Adventures in Phaser with TypeScript — Mixing 2D and 3D Graphics using Phaser and Three.js



First off, let’s start of with a big disclaimer!  This is more of an experiment that worked than a tutorial, as I can’t actually recommend you do anything I just did!  Let’s just say, I did a few really hack worthy things to get this particular example to work.  That said, it does work and the results are cool enough I figured I’d share them.  So, there is the warning…  all the code in this example works, but it might be a really really really bad idea! 😉


Ok, disclaimer covered…  now on to what we are actually going to cover, using a 3D model in Phaser.  Out of the box Phaser doesn’t actually have any support for 3D, but Three.js certainly does.  So what we are going to do is use Three.js to load a model and render it to a canvas, which then can be used as the image source for a Phaser Sprite.  If you’ve got no prior experience with Three.js I previously did a two part ( part one, part two ) series on Three.js, from which this a lot of this code was copied.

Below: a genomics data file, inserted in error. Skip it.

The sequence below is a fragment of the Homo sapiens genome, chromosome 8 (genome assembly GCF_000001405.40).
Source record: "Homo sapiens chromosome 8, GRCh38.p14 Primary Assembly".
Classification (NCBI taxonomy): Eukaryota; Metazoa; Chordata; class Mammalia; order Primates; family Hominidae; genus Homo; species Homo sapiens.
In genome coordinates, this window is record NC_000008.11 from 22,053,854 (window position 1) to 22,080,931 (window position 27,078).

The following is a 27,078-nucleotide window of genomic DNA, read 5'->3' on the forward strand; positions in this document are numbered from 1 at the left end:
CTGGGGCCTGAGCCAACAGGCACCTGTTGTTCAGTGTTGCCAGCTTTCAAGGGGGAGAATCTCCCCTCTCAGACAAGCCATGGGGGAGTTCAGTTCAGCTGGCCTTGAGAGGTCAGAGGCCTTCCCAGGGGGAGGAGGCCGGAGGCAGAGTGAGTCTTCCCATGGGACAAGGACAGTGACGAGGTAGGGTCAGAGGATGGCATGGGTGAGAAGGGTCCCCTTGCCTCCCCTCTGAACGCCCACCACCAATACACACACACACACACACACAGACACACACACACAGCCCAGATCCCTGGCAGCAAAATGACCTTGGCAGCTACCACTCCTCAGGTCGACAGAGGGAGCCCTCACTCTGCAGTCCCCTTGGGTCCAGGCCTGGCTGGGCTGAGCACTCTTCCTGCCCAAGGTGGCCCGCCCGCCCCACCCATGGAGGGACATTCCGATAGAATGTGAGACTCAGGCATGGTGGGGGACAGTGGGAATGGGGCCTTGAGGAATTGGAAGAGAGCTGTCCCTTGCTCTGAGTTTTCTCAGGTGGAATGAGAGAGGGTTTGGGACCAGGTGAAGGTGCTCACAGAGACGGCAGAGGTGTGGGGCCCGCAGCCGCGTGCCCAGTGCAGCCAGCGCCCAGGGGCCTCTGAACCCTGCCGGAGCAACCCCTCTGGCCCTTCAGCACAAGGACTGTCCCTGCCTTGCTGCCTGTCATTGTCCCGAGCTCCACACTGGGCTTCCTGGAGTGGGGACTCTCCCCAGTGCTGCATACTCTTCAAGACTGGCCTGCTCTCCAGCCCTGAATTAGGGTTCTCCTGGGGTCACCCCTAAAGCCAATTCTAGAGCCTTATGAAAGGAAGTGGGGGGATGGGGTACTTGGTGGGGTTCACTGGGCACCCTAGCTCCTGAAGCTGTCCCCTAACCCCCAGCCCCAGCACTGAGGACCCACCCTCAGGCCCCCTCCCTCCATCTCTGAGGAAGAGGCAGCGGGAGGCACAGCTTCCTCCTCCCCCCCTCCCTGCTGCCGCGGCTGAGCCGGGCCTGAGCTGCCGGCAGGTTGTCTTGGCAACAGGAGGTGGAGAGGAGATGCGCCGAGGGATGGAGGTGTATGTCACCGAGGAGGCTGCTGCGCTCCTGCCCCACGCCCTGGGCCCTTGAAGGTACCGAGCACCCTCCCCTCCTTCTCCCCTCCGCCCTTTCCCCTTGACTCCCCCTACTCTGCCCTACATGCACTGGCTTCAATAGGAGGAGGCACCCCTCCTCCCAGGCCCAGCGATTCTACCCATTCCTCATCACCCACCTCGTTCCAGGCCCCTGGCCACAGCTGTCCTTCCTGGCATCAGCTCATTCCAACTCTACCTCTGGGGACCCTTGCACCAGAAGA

So let’s jump right in with the code.  It’s heavily commented, but doesn’t really explain any Three.js or Phaser specifics, see earlier tutorials for that.  We are going to render a threejs scene to a canvas, and then use that canvas as a sprite.  In this example, the Threejs scene will be visible, while in real life you would set it to invisible.



<!DOCTYPE html>    <html lang="en">  <head>      <meta charset="utf-8" />      <title>Model rendered in ThreeJS and used in Phaser</title>      <script src=""></script>      <script src="phaser.js"></script>      <script src="Main.js"></script>  </head>  <body>  <h1>Model rendered in ThreeJS and used in Phaser</h1>  <table width="600">      <tr>          <th>Canvas rendered in Phaser</th>          <th>ThreeJS rendered to Canvas</th>      </tr>      <tr>          <td width="300px" align="center"><div style="width:298px;height:298px;" id="content"></div></td>          <td width="300px" align="center">              <div id="hiddenContent" style="width:298px;height:298px;visibility:visible;"></div>          </td>      </tr>  </table>  </div>  </body>  </html>